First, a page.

I love books with illustrations in them and I think these are beautiful. While the book didn’t end on a cliffhanger, it’s set up in such a way that the reader knows that there’s more to this world. I’m excited for the sequel, Silksinger, especially since I’ve heard that it’s even better than this one. Recommended for those who enjoyed reading R.J. Anderson’s Knife or for fans of faerie books. I’m hoping that because Daughter of Smoke and Bone is getting a lot of attention, more readers will pick up Laini Taylor’s backlist.

Other reviews:
Fantasy Cafe
Charlotte’s Library
The Book Smugglers
Squeaky Books

Reader and Raelynx by Sharon Shinn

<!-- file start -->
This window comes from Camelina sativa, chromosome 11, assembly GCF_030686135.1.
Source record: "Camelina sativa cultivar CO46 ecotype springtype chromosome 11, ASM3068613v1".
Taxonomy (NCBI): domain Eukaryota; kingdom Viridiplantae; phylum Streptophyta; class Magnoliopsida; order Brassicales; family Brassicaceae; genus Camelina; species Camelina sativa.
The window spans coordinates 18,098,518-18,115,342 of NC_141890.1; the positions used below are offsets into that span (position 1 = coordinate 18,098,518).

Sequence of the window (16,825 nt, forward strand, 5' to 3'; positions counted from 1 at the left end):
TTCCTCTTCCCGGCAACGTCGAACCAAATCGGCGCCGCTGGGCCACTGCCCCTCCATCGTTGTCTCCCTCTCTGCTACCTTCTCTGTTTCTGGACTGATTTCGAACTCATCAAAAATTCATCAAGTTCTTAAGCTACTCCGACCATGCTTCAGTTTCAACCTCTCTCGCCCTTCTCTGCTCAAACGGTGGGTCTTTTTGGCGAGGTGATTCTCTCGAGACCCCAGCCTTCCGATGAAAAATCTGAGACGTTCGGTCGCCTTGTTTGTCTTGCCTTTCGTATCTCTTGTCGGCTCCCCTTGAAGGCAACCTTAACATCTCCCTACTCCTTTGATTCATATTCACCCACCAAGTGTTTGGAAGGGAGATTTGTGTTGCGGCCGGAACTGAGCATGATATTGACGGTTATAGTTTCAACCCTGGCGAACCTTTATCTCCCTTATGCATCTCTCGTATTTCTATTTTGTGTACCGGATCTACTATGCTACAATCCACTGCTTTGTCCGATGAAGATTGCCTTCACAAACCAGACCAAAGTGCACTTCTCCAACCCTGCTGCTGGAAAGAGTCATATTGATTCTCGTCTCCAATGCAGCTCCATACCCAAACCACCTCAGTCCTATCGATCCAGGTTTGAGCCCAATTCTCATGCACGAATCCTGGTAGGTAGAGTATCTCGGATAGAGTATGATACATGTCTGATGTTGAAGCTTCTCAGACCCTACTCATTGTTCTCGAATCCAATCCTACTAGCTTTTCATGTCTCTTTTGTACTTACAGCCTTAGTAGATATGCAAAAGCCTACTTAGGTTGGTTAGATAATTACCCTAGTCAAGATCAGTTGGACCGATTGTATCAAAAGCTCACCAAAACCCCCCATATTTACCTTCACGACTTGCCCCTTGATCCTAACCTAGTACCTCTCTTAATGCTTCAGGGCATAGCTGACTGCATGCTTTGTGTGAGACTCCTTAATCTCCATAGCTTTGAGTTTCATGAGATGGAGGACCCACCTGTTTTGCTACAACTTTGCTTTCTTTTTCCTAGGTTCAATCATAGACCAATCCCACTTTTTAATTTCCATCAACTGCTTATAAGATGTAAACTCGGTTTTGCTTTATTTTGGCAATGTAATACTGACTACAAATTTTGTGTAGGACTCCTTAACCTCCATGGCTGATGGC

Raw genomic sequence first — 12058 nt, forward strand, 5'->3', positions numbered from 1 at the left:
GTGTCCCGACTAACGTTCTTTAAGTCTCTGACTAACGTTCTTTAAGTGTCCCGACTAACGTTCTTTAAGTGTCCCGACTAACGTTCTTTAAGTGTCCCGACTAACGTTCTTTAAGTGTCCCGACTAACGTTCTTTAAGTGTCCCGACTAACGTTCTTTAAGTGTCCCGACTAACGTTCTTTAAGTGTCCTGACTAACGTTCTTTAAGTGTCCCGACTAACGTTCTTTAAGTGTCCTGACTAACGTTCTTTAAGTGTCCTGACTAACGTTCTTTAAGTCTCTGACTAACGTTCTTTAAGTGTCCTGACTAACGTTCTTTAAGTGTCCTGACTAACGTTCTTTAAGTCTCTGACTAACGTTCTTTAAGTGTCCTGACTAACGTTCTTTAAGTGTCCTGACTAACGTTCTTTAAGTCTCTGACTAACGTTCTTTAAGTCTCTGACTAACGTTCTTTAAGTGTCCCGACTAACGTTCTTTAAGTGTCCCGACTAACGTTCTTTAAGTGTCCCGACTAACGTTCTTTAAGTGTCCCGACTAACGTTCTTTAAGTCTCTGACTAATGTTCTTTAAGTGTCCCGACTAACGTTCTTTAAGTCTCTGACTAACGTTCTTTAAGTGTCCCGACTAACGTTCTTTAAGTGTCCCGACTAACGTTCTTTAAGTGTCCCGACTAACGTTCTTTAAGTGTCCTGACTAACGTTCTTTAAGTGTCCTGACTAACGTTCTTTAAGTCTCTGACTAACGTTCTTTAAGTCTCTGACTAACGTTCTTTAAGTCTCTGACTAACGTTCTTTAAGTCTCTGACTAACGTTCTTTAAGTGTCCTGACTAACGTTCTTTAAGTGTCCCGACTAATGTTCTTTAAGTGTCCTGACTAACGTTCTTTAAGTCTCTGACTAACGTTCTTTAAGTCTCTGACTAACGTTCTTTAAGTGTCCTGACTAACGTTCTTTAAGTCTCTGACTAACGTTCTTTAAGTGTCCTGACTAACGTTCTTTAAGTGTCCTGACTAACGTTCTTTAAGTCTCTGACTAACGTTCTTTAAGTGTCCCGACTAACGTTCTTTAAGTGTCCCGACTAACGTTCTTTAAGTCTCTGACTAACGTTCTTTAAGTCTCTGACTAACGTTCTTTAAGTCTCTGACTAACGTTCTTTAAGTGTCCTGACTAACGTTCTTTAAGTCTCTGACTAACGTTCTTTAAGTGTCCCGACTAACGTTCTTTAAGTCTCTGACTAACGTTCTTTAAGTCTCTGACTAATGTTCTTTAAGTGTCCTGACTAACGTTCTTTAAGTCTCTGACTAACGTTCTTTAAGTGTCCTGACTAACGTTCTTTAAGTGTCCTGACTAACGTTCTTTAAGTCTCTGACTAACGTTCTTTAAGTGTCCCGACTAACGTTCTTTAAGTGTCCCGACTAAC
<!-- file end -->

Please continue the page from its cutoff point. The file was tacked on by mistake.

Reader and Raelynx by Sharon Shinn is the fourth book in the Twelve Houses series. My friend Celina of The Bookkeeper was nice enough to let me borrow her copy of this book. As always, thanks! Reading order: Mystic and Rider, The Thirteenth House, Dark Moon Defender, Reader and Raelynx, Fortune and Fate. Should the books be read in order? Yes. Also, don’t read any of the synopses of the latter books if you haven’t read the earlier ones. They contain spoilery bits. Seriously, what is up with the summaries for these books? They all have spoilers. Reader and Raelynx is about the mystic Cammon, the last of the six companions featured in the series. In this world, mystics are people who have magical abilities. Cammon’s skill lies in being able to read people – while he can’t exactly read minds, he can still get a sense of what people are feeling and what their intentions are. He can spot violence miles away because that emotion stands out. He can also sense the other companions in the series – Senneth, Tayse, Kirra, Donnal and Justin – wherever they end up in the country. Cammon’s talents are pretty useful when it comes to spotting danger. At the start of the novel, he’s assigned to protect the princess and help her in selecting the right husband. Princess Amalie needs to marry and preferably produce an heir to the throne so the succession would become less of a problem for the kingdom. So Cammon’s job is pretty important. I found it easy to like Cammon as a character because he’s nice, friendly and has good intentions. He doesn’t care about material wealth and is actually pretty clueless about social classes. He judges people based on how he feels about them and not on how influential they are to the realm.